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How Seiichi Miyake and Tactile Paving Changed the World for Visually Impaired People

iStock.com/RonBailey
iStock.com/RonBailey

More than 140 years after Louis Braille invented the Braille reading system, Seiichi Miyake came up with a different system based on touch that allows visually impaired people to navigate public spaces. Today, tactile paving is used by major cities and transportation services around the world. Miyake was so influential that he's the subject of the Google Doodle for March 18, the 52nd anniversary of tactile paving's debut.

The Japanese inventor designed the influential system with a specific person in mind. His friend was losing his vision, so in 1965, Miyake used his own money to build special mats with raised shapes that lead blind and visually impaired people away from danger and toward safety. Pavement with round bumps was meant to signal nearby danger, such as a street crossing or the edge of a train platform, while a stretch of pavement with straight bars was meant to guide them to safe areas. The tactile design allowed pedestrians to detect the features with canes, guide dogs, or their feet.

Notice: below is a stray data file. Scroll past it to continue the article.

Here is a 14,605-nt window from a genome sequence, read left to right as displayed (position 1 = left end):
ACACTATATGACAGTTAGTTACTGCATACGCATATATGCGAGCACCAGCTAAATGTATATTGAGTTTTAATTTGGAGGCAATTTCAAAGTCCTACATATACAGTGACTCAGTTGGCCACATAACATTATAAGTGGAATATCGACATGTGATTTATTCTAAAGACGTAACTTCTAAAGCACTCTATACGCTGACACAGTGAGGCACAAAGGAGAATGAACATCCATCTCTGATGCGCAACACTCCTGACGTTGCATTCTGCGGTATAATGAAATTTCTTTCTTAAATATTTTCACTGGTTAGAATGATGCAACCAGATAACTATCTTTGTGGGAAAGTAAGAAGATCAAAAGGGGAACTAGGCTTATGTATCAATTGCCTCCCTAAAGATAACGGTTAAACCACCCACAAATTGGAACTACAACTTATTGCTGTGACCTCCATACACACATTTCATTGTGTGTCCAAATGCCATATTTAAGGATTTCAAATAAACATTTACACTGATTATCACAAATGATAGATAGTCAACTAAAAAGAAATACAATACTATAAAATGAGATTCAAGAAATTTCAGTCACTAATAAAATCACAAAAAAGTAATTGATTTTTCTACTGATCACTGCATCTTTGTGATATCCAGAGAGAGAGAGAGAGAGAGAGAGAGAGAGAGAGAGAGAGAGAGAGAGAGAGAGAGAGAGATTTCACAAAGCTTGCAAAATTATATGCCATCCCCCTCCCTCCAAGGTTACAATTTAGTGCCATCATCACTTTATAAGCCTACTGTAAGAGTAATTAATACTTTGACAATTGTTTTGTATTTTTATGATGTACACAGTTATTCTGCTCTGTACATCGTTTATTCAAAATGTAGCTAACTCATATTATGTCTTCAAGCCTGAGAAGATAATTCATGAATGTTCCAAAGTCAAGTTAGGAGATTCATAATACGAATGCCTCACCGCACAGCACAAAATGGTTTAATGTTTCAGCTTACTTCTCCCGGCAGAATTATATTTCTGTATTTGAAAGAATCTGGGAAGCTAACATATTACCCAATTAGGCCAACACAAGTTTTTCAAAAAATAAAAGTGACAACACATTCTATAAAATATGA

Originally called Tenji blocks, the tactile pavement was first installed outside the Okayama School for the Blind in Okayama, Japan in 1967. They quickly spread to larger cities, like Tokyo and Osaka, and within a decade, Miyake's system was mandatory in all Japanese rail stations.

Seiichi Miyake died in 1982 at age 56, but the popularity of his invention has only grown since his death. In the 1990s, the U.S., the UK, and Canada embraced tactile pavement in their cities. Miyake's initial design has been built upon throughout the years; there are now pill-shaped bumps to indicate changes in direction and raised lines running perpendicular to foot traffic to signal upcoming steps. And even though they're often thought of as tools for blind people, the bright colors used in tactile pavement also make them more visible to pedestrians with visual impairments.